William Donaldson is off to a great start as chairman of the Securities & Exchange Commission. He hired well-respected ex-New York Federal Reserve chief William McDonough to run a new accounting oversight board. Donaldson publicly criticized Morgan Stanley (MWD) Chief Executive Philip Purcell for dismissing the $1.4 billion settlement between regulators and 10 Wall Street firms as unimportant to investors (getting a public retraction and apology from Purcell). He also made sure that those financial firms and all other companies that pay big fines and penalties can't deduct them from their taxes or seek insurance repayments.
Now he is presiding over the SEC's decision to levy an unprecedented $500 million penalty on MCI (MCWEQ) formerly WorldCom, that will go to defrauded shareholders. Donaldson is taking the SEC's task of cleaning up corporate fraud very seriously.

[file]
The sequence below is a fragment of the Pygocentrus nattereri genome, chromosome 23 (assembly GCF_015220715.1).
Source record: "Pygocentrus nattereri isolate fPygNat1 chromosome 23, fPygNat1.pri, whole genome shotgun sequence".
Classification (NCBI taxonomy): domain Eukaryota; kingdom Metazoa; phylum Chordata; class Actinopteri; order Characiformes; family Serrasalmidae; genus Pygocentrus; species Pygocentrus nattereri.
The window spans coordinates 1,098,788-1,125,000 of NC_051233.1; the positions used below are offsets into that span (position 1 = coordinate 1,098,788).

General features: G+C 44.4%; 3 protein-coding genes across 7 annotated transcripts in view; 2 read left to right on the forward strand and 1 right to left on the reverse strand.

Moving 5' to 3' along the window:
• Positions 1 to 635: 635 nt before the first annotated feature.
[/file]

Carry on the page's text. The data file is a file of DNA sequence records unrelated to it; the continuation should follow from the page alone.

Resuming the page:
We wish Congress would do the same instead of trying to roll back reforms. Republicans and Democrats representing Silicon Valley are pressing the Financial Accounting Standards Board (FASB) to delay adopting new rules that would expense stock options. They did the same thing 10 years ago and succeeded. They shouldn't this time around.
High-tech companies can make a reasonable case that stock options should not be expensed because they are an important employee incentive in their fast-paced world. But the proper arena to make that argument is FASB, not Congress. Politicians shouldn't muck around in accounting, especially after the accounting scandals at WorldCom, Tyco International (TYC), Qwest Communications (Q) HealthSouth (HRC), Waste Management (WMI) and many other corporations.
So kudos to Donaldson and the SEC for doing a terrific job -- and catcalls for Congress for not.